Hill Videos: Street jokes, Pride, Cap Hill bears ‘Grizzly Man’ parody

What do you get when you walk around Capitol Hill asking people for jokes?  this video!

Video by Colfslaw.     Dirty Version.

A couple scenes from Pride Weekend… first, marching around Pike/ Pine (we’ve already seen the birds eye view). Video by bbonsey.

and dancing in the streets on Broadway. Video by fart48322

Here’s a cool little project/ experiment by Jenny and Eric… I’ll let them explain it themselves.

We are Jennifer Brookes and Eric Peterson. Jenny lives in Seattle where she photographs anything and everything. Eric lives in Denver where he writes and performs music in a number of bands. We’ve decided to combine our artistic strengths and collaborate on a project that we call tangled; we weave.

Each week, Jenny will take approximately 180 photographs and sequence them to create a 30-second stop motion piece. Operating independently and under a pact of secrecy, Eric will write and record a 30-second musical composition. Each Tuesday, we will reveal our week’s efforts to each other, combine them, and post the result to our website….

An experiment in blind collaboration as well as creative and personal synchronicity, tangled; we weave is a repository for our collective, ineffable experience, one week at a time. “Everything you do shows your hand. Everything is a self-portrait. Everything is a diary.” Check back every Tuesday for a new piece or subscribe via RSS or iTunes Podcast.


Here’s a couple featuring Capitol Hill Locations…

And lastly, a spot on parody of the documentary “Grizzly Man“, about the Bears of Capitol Hill, by Adam Dow.

Capitol Hill Videos – Go Outside! Edition: 5 videos from the Hill

It’s starting to look like Spring time again in Cal Anderson! Video by joshywashington.

It’s easy to forget about one of Capitol Hill’s more unique parks spaces … I-5 Colonnade.  Does this count as eco-therapy? Video by CMJ Media.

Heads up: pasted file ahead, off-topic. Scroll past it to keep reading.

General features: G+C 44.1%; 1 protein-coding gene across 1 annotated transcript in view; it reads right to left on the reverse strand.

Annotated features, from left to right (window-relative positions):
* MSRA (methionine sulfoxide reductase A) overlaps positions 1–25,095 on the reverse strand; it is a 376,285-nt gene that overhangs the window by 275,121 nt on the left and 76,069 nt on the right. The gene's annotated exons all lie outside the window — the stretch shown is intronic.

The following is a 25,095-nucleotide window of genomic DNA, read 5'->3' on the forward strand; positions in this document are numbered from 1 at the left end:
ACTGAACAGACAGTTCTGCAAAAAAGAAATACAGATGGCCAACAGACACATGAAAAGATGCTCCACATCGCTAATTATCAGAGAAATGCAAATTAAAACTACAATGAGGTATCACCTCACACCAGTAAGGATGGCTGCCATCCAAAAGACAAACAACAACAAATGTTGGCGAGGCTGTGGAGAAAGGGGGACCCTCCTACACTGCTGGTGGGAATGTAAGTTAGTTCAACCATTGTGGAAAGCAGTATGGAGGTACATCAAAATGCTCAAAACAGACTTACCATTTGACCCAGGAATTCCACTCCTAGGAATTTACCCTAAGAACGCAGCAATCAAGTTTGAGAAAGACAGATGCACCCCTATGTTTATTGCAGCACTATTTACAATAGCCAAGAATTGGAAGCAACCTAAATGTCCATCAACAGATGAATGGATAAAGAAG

The MOHAI Minute, a strange little video series from the Museum of History and Industry, brings us the history of the Volunteer Park water tower… which I’m embarrassed to admit I’ve still never climbed up.

“Unfinished Coffee Documentary – clips from the partially edited, but never finished, doc about espresso culture in seattle, after the dot-com bust.  co-produced, co-directed, shot, edited by Kenneth Thomas.”  Looks like you’ve got enough there for at least a doc short Kenneth, finish it up! 

Macklemore Performs “The Town” at Faire Gallery. Video by PatM911

Small is beautiful: 3 Capitol Hill micro-businesses

“Since consumption is merely a means to human well-being, the aim should be to obtain the maximum of well-being with the minimum of consumption… Modern economics, on the other hand, considers consumption to be the sole end and purpose of all economic activity.” – E.F. Schumacher – Small is Beautiful

 In 1974, E.F. Schumacher published “Small is Beautiful,” a collection of essays touting the virtues of smallness. He argued that we were too focused on increasing GDP and producing more goods, and in the process stomping on the environment, and even our own best interests. Though Schumacher’s ideas were largely discarded during the boom-times of the 90s and 00s, the combined effects of the recession and our increased environmental awareness seem to be bringing Schumacher’s ideas back to the forefront.

Most agree that our economy has been irreversibly changed by the great recession that we’re still slowly climbing out of. But how will the new economy look when it re-establishes itself? Will we continue to rely on the industrial food system, or will the local foods movement prove to be more than just a trend? Will we continue to support big box retail and it’s relentless drive for lower prices, or will we realize the value of shopping and manufacturing goods locally?

Capitol Hill has many businesses, organizations and individuals who are helping to define what comes next. Here are three people I spoke with for a better understanding of how their creations fit into Capitol Hill and the re-growth of the “Small is Beautiful” movement — Summer Robinson of Pilot Books, Ian Anderson of Zone Four and Scott Allison of Cherry Hill Urban Farm.

All quotes are from “Small is Beautiful”
  • Pilot Books: 219 Broadway E
  • Zone Four: 1720 12th Ave
  • Cherry Hill Urban Farm: 1127 15th Ave